At long last, an Indigenous politician is leading Australia’s Indigenous Affairs portfolio. But Coalition cabinet member Ken Wyatt now faces a monumental task in progressing the Uluru Statement from the Heart, closing the gap, and undoing centuries of government failures.
Two years after being delivered by the First Nations National Constitutional Convention, the Uluru Statement from the Heart has seen support flourish in practically all sectors bar one: the Coalition leadership. The call for a constitutional Voice to Parliament and Makarrata Commission, for truth-telling and treaty supervision, was embraced by a majority of the 250 Aboriginal and Torres Strait Islander convention delegates; both Labor and the Greens; key conservative voices; and, according to a UNSW survey, most members of the Australian public.
Popular support for a referendum has only ramped up from the legal, financial and medical communities, extending to a bipartisan parliamentary committee last November and culminating in today’s front-page campaign launch from The Sydney Morning Herald.
Now, as in 2017, the key barrier remains the government; Malcolm Turnbull previously rejected a First Nations Voice as being “a third chamber of parliament”. As Turnbull knew, the advisory body would be designed by government and only empower Indigenous Australians to comment on legislation directly affecting their communities. However Scott Morrison echoed the excuse after taking over last year.
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The Coalition did flag $7.3 million during the election for yet another inquiry and $160 million for a referendum on the issue, but comments from Morrison and population minister Alan Tudge in the last week have been non-committal. Indigenous Australian leaders have been split on where the movement should go under the Coalition: Labor MP Pat Dodson was convinced progress died at the election but lawyer and activist Noel Pearson was confident that, with bipartisanship vital, a referendum proposal could now be ready within three years.
Key to whatever happens next will be Ken Wyatt, who became the first Indigenous Australian frontbencher as assistant health minister in 2015. After being sworn in today he is both Australia’s first Indigenous Affairs Minister and first Indigenous cabinet minister.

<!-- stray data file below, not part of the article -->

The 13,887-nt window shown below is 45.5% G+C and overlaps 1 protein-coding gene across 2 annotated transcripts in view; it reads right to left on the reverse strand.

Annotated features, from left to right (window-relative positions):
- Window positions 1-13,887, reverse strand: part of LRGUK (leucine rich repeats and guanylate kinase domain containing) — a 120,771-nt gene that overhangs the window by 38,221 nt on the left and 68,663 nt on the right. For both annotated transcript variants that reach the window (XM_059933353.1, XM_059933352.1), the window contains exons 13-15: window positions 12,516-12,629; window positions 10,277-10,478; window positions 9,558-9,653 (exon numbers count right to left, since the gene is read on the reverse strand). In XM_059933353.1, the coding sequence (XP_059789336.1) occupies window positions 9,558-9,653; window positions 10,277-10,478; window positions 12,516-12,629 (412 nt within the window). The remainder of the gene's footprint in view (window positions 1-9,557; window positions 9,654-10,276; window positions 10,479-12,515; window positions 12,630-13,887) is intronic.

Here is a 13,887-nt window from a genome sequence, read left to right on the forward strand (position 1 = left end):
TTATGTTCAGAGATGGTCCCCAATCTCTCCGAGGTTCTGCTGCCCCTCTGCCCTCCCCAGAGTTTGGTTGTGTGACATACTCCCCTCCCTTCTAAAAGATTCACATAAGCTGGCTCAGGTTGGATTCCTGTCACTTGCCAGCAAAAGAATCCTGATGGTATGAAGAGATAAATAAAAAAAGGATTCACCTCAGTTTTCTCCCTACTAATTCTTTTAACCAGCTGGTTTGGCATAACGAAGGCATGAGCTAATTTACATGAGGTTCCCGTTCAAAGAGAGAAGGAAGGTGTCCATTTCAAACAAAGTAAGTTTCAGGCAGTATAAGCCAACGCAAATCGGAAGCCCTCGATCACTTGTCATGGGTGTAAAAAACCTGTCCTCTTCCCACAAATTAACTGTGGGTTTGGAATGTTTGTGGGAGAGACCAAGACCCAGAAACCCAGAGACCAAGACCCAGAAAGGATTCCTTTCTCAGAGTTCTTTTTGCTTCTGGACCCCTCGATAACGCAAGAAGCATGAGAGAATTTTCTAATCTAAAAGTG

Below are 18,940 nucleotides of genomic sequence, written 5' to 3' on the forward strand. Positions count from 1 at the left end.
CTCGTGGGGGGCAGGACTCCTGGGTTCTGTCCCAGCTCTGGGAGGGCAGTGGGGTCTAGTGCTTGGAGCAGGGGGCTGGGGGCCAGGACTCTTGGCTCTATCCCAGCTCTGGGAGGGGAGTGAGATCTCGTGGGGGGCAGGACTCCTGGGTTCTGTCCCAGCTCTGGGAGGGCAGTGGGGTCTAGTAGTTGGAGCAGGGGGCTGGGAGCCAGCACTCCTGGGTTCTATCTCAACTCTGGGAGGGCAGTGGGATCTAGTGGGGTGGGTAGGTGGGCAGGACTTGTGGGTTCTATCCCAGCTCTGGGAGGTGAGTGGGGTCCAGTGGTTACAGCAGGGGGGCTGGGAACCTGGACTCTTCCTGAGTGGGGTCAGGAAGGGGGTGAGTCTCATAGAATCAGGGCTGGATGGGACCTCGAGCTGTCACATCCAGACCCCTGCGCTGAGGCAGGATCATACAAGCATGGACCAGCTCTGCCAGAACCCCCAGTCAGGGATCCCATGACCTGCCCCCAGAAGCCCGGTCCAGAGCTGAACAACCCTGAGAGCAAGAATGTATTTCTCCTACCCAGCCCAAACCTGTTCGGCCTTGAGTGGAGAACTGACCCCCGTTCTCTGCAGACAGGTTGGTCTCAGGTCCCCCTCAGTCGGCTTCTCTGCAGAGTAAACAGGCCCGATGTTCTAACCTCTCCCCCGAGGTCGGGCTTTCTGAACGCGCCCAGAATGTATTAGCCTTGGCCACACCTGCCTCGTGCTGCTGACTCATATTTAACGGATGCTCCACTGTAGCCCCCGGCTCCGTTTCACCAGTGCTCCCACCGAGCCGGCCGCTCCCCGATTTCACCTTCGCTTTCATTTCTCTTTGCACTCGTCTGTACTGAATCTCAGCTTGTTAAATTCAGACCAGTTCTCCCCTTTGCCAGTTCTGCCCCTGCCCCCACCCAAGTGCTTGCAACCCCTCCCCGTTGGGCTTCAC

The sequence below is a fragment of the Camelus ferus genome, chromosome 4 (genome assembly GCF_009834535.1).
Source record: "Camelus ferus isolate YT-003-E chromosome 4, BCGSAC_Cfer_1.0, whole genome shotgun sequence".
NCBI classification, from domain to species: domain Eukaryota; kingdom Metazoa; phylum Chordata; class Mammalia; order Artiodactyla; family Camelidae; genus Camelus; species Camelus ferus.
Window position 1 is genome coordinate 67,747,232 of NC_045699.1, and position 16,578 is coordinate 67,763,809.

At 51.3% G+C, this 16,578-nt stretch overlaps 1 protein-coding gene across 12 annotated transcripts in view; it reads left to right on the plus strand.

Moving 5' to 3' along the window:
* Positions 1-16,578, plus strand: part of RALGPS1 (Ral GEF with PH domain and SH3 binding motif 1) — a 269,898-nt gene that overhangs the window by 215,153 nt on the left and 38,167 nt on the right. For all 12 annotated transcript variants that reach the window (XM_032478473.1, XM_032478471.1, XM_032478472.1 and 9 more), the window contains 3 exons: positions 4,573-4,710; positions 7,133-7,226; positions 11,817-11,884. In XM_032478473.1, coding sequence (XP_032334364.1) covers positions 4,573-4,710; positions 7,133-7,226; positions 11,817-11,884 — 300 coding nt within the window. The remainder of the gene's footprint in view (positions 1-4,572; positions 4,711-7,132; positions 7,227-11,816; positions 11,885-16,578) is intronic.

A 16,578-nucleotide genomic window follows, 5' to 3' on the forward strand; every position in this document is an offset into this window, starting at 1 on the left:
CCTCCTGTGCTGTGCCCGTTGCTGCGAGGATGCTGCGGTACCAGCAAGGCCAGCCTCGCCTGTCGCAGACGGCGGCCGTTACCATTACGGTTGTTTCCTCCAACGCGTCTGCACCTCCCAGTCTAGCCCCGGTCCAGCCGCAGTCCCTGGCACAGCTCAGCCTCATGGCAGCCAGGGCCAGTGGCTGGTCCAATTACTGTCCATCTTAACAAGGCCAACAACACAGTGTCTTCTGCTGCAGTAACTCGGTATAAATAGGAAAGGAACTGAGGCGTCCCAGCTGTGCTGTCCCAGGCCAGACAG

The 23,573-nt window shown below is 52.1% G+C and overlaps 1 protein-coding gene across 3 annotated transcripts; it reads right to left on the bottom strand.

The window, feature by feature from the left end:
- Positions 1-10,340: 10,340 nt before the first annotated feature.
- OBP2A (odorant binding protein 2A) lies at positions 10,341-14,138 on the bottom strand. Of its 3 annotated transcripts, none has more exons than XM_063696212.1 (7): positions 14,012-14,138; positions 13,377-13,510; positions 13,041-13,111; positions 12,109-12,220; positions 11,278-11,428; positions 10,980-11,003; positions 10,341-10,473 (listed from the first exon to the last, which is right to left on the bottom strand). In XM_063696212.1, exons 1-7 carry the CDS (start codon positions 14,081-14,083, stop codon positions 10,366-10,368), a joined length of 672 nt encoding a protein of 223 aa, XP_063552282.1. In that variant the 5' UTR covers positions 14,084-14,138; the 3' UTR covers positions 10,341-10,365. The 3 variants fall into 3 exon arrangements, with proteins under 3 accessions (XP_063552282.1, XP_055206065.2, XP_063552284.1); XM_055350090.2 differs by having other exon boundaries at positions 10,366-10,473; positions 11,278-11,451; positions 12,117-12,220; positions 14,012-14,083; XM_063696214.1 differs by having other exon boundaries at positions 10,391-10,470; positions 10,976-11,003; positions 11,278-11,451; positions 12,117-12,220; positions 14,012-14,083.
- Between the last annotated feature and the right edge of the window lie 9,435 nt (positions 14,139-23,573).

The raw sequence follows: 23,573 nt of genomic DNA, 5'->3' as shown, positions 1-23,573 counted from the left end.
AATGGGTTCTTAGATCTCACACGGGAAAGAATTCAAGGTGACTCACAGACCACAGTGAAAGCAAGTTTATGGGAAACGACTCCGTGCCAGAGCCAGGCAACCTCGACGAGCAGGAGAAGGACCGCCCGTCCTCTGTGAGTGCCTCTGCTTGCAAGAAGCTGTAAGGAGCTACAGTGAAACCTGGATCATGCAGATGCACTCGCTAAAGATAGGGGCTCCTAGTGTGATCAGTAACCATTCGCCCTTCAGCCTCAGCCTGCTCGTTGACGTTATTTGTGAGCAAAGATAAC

The son of a Yamatji man and Wongi and Noongar woman, Wyatt worked as director of Aboriginal education at the WA Department of Education and first entered parliament after winning the marginal seat of Hasluck in 2010.
He since made a name for himself as minister for Indigenous health. His nomination has been welcomed by Indigenous leaders from across the political spectrum — not least of all because he will be following former minister Nigel Scullion, who redistributed funding to fishing groups fighting Indigenous land use agreements. While he will no doubt be beholden to the party line, Wyatt supported the Uluru Statement since its delivery in 2017 and, since holding his seat in the election, has maintained that a version of the Voice to Parliament could survive the Coalition.
But he faces an uphill battle with the rest of cabinet. Morrison’s emphasis today has been on taking “as long as needed” to create constitutional recognition. There are, sadly, many related but separate areas Wyatt will tackle in the meantime, notably the bipartisan and decades-long failure to enact real progress on closing the gap where the ten-year life expectancy gap has widened.
Just two indicators — early childhood education and year 12 or equivalent attainment — were on track since the latest report was handed down in February. And while Morrison has pledged further engagement, his move to “refresh” the targets has not inspired faith in any funding or reforms.
There’s also the devastating spike in Indigenous youth suicides, which the government has set aside a relatively meagre $19.6 million towards, as well as more proactively damaging Coalition policies like expanding the cashless debit card trials, maintaining the regional work-for-the-dole community development program, and dissolving and merging legal services in the Indigenous Legal Assistance Program.
At the state level, NSW has just expanded widely-condemned child removal powers, the NT has granted new powers to youth detention guards, WA has Indigenous citizens in jail for parking fines, and Victoria and Queensland are yet to implement outstanding recommendations from the royal commission into deaths in custody of ending the criminalisation of public drunkness.
Wyatt, no matter how strong his experience and passion, has his work cut out for him. It is now up to the Coalition party room to listen, and act, on what he brings to the table.